The third test for appropriating elements of the Christian tradition is implied in the foregoing. Both Eastern and Western Christendom endured a long decline in which heresy flourished. Only in the West did a Reformation occur in which the gospel was retrieved from the accretions of human innovation and set once again in its rightful place. The most valuable aspects of the Christian tradition are those that either contributed to or flowed from that great recovery of truth. Whatever had the power to reform the corrupted institutions of the sixteenth century is likely to have the power to fend off corruptions during the twenty-first century. The expressions that embodied and reflected that Reformation must have the wealth to enrich the spiritual poverty of contemporary Christianity.

Christian conservatives are eager to preserve (or, faced with their loss, to recover and employ) the best expressions of the Christian tradition. That task is large enough to be daunting, and it does require a measure of judgment, for to value the Christian tradition is not to value every development within it. Choices must be made. Those choices should be guided by the three criteria of veracity, consensus, and reforming power.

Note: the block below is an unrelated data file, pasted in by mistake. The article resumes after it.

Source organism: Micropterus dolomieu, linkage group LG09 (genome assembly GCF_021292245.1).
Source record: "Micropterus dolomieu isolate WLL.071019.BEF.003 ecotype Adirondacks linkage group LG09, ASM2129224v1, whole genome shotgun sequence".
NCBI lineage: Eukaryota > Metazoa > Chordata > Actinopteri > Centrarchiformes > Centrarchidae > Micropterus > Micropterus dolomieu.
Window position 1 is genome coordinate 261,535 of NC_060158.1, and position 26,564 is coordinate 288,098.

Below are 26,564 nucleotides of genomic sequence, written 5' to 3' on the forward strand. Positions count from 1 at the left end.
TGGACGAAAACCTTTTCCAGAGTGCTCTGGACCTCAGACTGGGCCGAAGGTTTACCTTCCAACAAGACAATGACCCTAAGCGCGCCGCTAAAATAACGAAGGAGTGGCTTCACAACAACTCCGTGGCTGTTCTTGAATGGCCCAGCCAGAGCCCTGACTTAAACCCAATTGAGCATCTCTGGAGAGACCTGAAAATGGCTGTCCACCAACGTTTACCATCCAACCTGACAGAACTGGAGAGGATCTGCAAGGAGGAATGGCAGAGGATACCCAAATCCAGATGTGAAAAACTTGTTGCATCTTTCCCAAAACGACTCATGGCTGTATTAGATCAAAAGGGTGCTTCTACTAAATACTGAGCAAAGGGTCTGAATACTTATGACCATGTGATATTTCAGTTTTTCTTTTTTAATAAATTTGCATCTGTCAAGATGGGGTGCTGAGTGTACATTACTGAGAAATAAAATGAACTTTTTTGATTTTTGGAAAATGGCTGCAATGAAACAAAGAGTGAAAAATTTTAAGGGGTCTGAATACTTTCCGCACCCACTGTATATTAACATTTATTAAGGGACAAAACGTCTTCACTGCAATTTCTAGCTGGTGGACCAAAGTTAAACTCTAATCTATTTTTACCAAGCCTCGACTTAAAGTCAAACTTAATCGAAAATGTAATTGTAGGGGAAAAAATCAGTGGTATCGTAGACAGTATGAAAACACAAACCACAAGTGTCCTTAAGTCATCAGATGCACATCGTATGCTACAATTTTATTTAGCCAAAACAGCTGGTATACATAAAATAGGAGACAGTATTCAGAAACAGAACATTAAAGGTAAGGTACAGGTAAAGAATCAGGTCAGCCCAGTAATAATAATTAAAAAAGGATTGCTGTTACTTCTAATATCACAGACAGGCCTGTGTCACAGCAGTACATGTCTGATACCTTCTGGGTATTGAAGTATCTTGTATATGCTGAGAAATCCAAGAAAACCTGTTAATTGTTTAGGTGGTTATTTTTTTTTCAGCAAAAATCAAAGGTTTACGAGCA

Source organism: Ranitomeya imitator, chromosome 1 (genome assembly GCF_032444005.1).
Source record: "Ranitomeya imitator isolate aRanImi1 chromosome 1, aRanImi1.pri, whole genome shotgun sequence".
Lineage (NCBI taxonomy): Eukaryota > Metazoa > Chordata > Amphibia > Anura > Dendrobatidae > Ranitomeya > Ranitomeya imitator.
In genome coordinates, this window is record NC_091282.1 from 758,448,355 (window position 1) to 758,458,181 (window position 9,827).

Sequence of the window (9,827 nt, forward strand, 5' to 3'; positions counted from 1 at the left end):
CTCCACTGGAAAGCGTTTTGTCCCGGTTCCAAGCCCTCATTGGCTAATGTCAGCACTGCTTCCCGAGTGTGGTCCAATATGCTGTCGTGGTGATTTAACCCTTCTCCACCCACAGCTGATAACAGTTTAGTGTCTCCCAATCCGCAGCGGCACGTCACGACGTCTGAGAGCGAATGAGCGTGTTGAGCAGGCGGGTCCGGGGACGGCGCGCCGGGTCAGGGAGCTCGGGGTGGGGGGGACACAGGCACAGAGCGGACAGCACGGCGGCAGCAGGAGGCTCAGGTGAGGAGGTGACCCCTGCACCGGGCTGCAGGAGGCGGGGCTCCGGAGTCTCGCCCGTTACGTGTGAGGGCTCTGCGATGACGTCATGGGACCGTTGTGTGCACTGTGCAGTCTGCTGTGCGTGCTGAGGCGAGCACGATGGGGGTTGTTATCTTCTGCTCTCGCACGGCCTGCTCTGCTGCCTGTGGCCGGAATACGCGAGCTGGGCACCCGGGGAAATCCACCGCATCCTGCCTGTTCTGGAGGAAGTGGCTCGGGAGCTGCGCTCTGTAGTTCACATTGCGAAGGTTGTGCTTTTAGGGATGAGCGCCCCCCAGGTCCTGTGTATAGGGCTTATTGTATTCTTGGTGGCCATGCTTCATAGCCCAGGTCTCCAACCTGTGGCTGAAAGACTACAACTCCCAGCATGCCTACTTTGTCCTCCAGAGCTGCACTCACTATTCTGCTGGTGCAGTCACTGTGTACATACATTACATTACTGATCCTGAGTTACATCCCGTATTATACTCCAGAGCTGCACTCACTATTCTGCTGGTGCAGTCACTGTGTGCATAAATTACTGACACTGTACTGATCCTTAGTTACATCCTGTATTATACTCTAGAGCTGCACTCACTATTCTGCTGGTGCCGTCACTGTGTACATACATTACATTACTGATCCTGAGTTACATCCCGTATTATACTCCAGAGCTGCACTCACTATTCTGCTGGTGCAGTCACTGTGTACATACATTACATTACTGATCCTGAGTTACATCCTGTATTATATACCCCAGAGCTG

Savior of the Nations, Come

Ambrose of Milan (c. 340-397)

Savior of the nations, come;
Virgin’s Son, here make Thy home!
Marvel now, O heaven and earth,
That the Lord chose such a birth.

Not by human flesh and blood;
By the Spirit of our God
Was the Word of God made flesh,
Woman’s offspring, pure and fresh.

Wondrous birth! O wondrous Child
Of the virgin undefiled!
Though by all the world disowned,
Still to be in heaven enthroned.

From the Father forth He came
And returneth to the same,
Captive leading death and hell
High the song of triumph swell!

Thou, the Father’s only Son,
Hast over sin the victory won.
Boundless shall Thy kingdom be;
When shall we its glories see?

Brightly doth Thy manger shine,
Glorious is its light divine.
Let not sin o’ercloud this light;
Ever be our faith thus bright.

Praise to God the Father sing,
Praise to God the Son, our King,
Praise to God the Spirit be
Ever and eternally.

Kevin BauderThis essay is by Dr. Kevin T. Bauder, president of Central Baptist Theological Seminary (Plymouth, MN). Not every professor, student, or alumnus of Central Seminary necessarily agrees with every opinion that it expresses.